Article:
6. Make your money make sense for you, for now.

We don’t have to fix all of our financial puzzles right now. Chances are, there’s something in your current budget that isn’t ideal, or that you’re unable to do at the scale you want. Maybe your car payment is higher than you really feel comfortable with, or you’re not contributing to your 401k yet, or you can’t seem to save for a rainy day. Anything we do is better than doing nothing, so take $5 a week and stash it in a savings account. Set up a 1% withdrawal to your 401k. See if you can refinance your car loan to a lower rate. Starting with small steps and getting comfortable with those makes taking larger steps later more possible. We don’t need to have thousands of dollars in our hand to start changing our financial lives for the better.


7. Make your money work for you, for the future.

Despite what we grouchy GenXers have always espoused, working forever isn’t really an option or a goal for anyone. Refusing to save for our later years only makes them guaranteed shitshows, and foists stress and financial crises onto our families. Think about what later life might look like for you, & what you might have to account for, & work backwards. Use retirement calculators to figure out what you might already have in play, like Social Security & existing retirement accounts, and how much more per month you’d likely need. Utilize any & all 401k options offered through your employer (ESPECIALLY employer matching), or if you’re self employed, start a Roth or SEP IRA, the sooner the better. Again, we don’t have to throw thousands of dollars into these plans right away; every dollar we invest is a dollar more than we had.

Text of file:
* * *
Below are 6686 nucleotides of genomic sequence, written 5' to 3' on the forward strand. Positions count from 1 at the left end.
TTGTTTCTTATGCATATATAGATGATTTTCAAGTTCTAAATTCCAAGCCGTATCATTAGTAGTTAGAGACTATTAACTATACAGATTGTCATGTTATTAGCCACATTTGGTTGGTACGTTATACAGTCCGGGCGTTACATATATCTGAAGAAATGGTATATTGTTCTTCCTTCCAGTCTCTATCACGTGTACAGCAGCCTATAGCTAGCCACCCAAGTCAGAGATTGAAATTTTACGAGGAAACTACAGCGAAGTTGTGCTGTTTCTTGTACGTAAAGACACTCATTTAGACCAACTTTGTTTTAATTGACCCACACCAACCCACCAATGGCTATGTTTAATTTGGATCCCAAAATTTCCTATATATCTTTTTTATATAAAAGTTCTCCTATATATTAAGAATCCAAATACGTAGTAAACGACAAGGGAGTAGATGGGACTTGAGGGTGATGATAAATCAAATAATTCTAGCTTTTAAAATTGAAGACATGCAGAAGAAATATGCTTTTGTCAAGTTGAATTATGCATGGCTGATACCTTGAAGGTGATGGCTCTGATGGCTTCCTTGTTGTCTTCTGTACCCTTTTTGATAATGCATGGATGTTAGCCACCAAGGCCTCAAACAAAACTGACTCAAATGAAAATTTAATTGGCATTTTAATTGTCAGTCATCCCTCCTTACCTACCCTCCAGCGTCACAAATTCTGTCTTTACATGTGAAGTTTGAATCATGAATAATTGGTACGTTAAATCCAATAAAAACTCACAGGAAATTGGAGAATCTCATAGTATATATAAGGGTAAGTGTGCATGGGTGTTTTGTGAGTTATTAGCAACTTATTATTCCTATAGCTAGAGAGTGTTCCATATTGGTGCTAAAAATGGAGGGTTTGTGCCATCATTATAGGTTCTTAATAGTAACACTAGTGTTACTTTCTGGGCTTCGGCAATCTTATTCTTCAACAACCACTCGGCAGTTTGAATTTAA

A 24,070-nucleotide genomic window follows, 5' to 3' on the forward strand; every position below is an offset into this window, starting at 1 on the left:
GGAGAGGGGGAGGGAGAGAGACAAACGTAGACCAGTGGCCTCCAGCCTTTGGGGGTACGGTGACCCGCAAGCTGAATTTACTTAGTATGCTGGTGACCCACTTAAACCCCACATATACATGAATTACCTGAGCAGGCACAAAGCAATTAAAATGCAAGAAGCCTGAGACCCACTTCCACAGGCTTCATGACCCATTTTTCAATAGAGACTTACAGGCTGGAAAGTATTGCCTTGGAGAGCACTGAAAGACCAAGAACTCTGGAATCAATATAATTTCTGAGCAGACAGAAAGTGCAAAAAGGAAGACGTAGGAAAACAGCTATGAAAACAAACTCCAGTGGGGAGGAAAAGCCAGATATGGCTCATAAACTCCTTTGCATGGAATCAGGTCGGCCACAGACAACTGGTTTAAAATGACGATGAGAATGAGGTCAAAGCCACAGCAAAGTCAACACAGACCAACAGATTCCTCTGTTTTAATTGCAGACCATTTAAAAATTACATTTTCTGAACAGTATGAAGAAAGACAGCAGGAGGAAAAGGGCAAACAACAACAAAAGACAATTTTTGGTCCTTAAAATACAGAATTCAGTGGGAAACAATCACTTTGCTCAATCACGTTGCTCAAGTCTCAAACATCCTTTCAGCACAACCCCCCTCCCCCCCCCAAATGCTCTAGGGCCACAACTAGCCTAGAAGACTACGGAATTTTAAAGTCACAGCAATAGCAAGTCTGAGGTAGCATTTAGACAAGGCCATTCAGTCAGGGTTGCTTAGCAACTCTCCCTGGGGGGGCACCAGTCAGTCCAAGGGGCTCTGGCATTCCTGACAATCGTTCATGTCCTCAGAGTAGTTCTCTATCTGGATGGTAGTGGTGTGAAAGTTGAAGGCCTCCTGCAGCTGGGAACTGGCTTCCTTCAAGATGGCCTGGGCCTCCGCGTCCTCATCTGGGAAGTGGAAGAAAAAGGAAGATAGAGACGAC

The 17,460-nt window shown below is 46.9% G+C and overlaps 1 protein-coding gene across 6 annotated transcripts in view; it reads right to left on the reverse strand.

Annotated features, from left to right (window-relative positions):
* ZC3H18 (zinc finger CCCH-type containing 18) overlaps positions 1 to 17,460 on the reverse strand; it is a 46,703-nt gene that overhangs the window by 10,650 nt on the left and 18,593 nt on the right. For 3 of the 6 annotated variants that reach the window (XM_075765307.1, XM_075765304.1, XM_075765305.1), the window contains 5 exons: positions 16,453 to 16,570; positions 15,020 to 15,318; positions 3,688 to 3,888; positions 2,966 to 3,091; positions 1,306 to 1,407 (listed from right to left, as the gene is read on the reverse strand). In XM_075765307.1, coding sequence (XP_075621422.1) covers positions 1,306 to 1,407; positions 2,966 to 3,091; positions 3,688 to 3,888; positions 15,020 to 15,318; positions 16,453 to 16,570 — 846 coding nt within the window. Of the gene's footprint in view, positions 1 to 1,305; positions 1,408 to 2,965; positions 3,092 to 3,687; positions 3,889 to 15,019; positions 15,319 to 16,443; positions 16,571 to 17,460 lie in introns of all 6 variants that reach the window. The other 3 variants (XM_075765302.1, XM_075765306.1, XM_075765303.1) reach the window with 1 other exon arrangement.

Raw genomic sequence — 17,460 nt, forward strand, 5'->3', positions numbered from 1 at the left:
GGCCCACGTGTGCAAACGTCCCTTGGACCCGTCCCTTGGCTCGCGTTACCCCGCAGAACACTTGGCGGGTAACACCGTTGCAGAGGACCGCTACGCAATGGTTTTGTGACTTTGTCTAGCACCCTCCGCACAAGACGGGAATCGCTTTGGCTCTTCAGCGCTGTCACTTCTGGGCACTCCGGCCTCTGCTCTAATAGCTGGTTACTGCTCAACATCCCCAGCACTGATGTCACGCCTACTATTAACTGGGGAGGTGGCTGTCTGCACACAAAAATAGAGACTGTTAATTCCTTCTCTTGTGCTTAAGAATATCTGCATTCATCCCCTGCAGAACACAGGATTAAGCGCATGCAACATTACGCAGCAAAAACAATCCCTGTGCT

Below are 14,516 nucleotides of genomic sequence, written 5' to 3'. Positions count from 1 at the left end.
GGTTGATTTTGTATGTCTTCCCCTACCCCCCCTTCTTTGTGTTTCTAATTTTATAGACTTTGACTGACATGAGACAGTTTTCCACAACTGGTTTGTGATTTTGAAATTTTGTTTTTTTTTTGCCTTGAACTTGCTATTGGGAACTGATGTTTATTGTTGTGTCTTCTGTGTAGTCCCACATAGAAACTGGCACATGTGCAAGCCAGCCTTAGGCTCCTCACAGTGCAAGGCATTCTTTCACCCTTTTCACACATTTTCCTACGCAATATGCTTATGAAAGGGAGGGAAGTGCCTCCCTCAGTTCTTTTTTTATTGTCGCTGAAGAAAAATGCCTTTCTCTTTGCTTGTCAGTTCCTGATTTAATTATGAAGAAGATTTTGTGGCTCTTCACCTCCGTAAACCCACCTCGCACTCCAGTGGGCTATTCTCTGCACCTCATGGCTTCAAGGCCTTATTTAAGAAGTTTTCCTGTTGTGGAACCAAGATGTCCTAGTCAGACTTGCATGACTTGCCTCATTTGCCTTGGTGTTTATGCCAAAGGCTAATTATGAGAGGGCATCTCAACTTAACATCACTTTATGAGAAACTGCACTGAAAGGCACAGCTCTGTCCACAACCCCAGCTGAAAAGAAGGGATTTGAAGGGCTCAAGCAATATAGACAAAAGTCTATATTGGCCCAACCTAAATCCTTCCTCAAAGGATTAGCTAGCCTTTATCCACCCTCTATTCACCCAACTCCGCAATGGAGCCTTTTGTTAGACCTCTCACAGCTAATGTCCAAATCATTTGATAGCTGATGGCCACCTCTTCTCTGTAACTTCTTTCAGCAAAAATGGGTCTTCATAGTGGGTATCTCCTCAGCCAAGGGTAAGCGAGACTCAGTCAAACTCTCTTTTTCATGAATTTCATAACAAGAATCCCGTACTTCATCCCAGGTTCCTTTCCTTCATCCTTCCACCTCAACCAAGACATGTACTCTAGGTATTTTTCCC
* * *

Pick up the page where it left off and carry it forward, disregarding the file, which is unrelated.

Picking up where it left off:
8. Chase the dopamine.

This was the really transformative part for me – realizing that I LOVE crossing things off on lists & spreadsheets. So setting up my financial tracking with lots of boxes to check and visible, quantifiable progress reporting like Undebt.it made it super fizzy and something I now actively look forward to doing every week. Figure out what gets you excited & motivates you – stickers, pie charts, spreadsheets, body doubling with a friend; and automate what doesn’t – bill pay, automatic distributions, retirement contributions.

9. Don’t be afraid of the taxman.